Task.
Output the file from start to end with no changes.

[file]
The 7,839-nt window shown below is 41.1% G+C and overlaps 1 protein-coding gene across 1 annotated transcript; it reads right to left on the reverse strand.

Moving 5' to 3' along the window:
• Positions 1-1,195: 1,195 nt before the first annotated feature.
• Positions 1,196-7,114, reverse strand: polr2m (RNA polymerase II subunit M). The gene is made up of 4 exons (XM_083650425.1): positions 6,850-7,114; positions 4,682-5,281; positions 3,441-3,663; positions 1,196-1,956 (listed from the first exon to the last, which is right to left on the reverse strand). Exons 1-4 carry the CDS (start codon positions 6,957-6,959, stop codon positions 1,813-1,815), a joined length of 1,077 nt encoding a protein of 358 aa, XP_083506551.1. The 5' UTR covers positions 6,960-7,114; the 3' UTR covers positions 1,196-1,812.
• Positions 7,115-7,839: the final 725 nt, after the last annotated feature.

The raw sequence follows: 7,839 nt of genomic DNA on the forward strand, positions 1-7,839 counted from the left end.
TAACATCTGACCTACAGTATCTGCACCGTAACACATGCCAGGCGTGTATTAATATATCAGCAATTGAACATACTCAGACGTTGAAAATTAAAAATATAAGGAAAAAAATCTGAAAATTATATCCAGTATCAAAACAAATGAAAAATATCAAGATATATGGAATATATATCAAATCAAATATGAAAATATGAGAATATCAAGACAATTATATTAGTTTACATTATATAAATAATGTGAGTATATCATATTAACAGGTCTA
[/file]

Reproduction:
The 7,839-nt window shown below is 41.1% G+C and overlaps 1 protein-coding gene across 1 annotated transcript; it reads right to left on the reverse strand.

Moving 5' to 3' along the window:
• Positions 1-1,195: 1,195 nt before the first annotated feature.
• Positions 1,196-7,114, reverse strand: polr2m (RNA polymerase II subunit M). The gene is made up of 4 exons (XM_083650425.1): positions 6,850-7,114; positions 4,682-5,281; positions 3,441-3,663; positions 1,196-1,956 (listed from the first exon to the last, which is right to left on the reverse strand). Exons 1-4 carry the CDS (start codon positions 6,957-6,959, stop codon positions 1,813-1,815), a joined length of 1,077 nt encoding a protein of 358 aa, XP_083506551.1. The 5' UTR covers positions 6,960-7,114; the 3' UTR covers positions 1,196-1,812.
• Positions 7,115-7,839: the final 725 nt, after the last annotated feature.

The raw sequence follows: 7,839 nt of genomic DNA on the forward strand, positions 1-7,839 counted from the left end.
TAACATCTGACCTACAGTATCTGCACCGTAACACATGCCAGGCGTGTATTAATATATCAGCAATTGAACATACTCAGACGTTGAAAATTAAAAATATAAGGAAAAAAATCTGAAAATTATATCCAGTATCAAAACAAATGAAAAATATCAAGATATATGGAATATATATCAAATCAAATATGAAAATATGAGAATATCAAGACAATTATATTAGTTTACATTATATAAATAATGTGAGTATATCATATTAACAGGTCTA